A side view of Dr Stephen Burge, reporting an audiobook on Prophet Muhammad from the recording studio

Audiobooks have seen a steady rise in popularity over the past few years and this trend has only intensified since the advent of the Covid-19 pandemic and lockdowns. Not only are they convenient (available at the press of a button and accessible while doing other activities like cooking or exercising), but the experience of being read to can be a balm, especially in turbulent times.

To provide comfort and engagement, though, the reading has to be right. Russell Harris, Audiobook Production Manager for The Prophet Muhammad: Islam and the Divine Message, reports from the recording studio on how the team brought the latest title in the World of Islam series to life.

Once more I have had the privilege of overseeing the production of an audiobook in the World of Islam series. This time it was for The Prophet Muhammad: Islam and the Divine Message, authored by our colleague Dr Stephen Burge from the Qur’anic Studies Unit of the IIS. From my experience as production manager for the two previous audiobooks in the series, I had ideas about how we could make this the most compelling listen yet.

The recording process itself took place in a small commercial studio in Fitzrovia, London, over three intense days in November 2020, when we seized the opportunity of a slight relaxation in the lockdown at the time. Stephen was ushered into the studio, plied with water, headphoned and positioned in his chair by the studio technician at a specific distance from the huge microphone. I would then set him reading aloud by quoting to him the first words of surat al-ʿAlaq: “Recite in the name of your Lord”!

There are a few intrinsic issues with an audiobook, particularly since the texts that the IIS has produced contain many Arabic terms and names. The reader must be able to pronounce these both reasonably authentically and in a manner comprehensible to a non-Muslim or non-Arabic speaker. Then we have issues regarding the text, making sure that the stress is always on the correct syllable, that the reader does not drop his or her Ts, uses non-rhotic pronunciation, differentiates between “the” before a vowel or a consonant, and pronounces the indefinite article, “a”, as a schwa and not as “ay”. And to top it all off, the reading, intonation and cadence of the sentences must sound natural!

Pronunciation matters agreed upon, the reader also needs to communicate a certain amount of connectedness to the text, and this was what I felt we could improve upon, especially for a book dealing with the Prophet. How does one convince an actor or voice-over artist that he or she must be “in love” with the text?

In my personal experience as a budding opera singer many decades ago, I realised that the first essay at singing an aria is never any more than a pedestrian reproduction of the composer’s idea. In the opera world people say that you must “work a piece of music into your body”, i.e. you need to practise it as many times as necessary until its performance feels natural.

Fortunately, after carrying out a few sound tests with Stephen, Raeesah Akhtar (the book’s editor), Tara Woolnough (our series manager), and I, we all decided that not only was Stephen’s reading very accurate, mellifluous and fluent, but the drama of his narration was also convincing. In short, we felt that he was providing all the elements needed for a good recording.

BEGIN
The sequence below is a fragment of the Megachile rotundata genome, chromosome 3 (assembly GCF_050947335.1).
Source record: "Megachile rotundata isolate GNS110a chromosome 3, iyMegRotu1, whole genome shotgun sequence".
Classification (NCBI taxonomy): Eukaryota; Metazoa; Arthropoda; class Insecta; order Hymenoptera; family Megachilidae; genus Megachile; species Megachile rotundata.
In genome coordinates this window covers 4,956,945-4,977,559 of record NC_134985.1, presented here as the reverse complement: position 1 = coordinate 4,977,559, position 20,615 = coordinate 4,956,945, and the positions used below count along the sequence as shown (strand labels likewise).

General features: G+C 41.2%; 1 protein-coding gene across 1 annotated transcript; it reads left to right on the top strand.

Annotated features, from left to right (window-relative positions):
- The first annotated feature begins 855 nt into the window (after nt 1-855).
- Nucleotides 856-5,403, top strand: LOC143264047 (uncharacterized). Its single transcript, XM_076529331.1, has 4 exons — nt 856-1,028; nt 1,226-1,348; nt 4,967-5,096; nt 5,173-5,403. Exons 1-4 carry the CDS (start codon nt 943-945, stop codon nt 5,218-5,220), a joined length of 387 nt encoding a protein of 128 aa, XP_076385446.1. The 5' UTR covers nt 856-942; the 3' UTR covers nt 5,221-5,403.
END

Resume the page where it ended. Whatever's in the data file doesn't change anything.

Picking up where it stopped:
I also believe that, possibly as a result of Stephen’s experience of public speaking as a priest in the Anglican Church, the recording sounds like someone speaking from the heart. Once I discovered that Stephen was capable of delivering Qur’anic quotations and hadith in his vox maiestatis (or “magisterial voice”), I encouraged him to use this style of delivery on various occasions throughout the book.

Before recording a text, a further process must be carried out. Generally academic, or “serious”, books are written to be taken in by the eyes, and not read aloud. This means that authors can write things which are a little difficult to understand when read out verbatim. For example, the quotation By the morning light (Qur’an, 93:1). We have no problem reading this silently, but for recording I rephrased this as: As sura 93, verse 1, states: By the morning light. The intention in making these tweaks is to provide the listener with the most uncluttered listening experience and to remove any potential moments of aural confusion.

It is a credit to Stephen’s patience that not once after my many interventions on these issues, did his voice betray even a hint of irritation. This made the recording process infinitely more enjoyable and fruitful, and I believe that the final product does justice to Stephen’s narrative.

Once we received the edited sound files from the studio, Tara, Raeesah and I all set about the process of listening through the whole book to check that no lines had fallen out in the editing, that there were no audible underground rumblings picked up by the microphone, or strange clicks that those pesky little gremlins can introduce everywhere. Happily, we found none of these. The book is now available to listen to on Audible and readers can hear an audio sample of Stephen’s beautiful reading on our own website as well.

Find out more about the book